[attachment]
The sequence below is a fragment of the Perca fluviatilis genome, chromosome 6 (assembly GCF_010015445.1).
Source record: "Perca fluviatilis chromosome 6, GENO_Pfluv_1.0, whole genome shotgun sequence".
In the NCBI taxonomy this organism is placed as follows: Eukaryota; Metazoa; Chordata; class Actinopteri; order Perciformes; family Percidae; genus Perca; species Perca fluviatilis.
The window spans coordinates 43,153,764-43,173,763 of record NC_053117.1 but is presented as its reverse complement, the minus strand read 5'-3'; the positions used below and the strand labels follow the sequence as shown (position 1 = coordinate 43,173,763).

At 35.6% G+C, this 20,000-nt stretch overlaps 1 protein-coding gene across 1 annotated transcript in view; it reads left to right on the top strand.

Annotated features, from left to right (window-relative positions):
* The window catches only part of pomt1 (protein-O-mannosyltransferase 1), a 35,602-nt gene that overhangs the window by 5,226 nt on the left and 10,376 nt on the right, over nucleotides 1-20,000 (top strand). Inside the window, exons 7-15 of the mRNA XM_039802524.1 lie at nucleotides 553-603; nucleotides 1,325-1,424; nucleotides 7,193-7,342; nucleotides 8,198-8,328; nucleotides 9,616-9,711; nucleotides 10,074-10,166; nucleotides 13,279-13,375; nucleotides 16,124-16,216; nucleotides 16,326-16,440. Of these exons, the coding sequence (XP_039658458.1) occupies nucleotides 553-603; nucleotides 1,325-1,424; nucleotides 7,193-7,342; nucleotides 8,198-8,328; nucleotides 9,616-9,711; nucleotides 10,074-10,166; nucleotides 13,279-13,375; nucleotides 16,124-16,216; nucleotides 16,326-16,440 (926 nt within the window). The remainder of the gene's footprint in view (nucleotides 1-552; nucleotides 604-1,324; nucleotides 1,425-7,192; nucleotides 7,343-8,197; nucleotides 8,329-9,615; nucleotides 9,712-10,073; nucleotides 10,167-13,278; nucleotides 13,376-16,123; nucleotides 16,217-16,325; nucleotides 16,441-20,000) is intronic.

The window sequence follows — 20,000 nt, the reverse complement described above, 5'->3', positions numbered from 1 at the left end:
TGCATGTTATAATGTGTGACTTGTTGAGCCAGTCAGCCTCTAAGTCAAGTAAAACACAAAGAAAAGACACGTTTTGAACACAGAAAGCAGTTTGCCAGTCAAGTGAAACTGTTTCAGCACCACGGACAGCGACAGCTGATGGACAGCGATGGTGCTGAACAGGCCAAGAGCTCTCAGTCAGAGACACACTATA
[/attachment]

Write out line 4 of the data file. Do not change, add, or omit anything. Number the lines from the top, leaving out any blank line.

The window spans coordinates 43,153,764-43,173,763 of record NC_053117.1 but is presented as its reverse complement, the minus strand read 5'-3'; the positions used below and the strand labels follow the sequence as shown (position 1 = coordinate 43,173,763).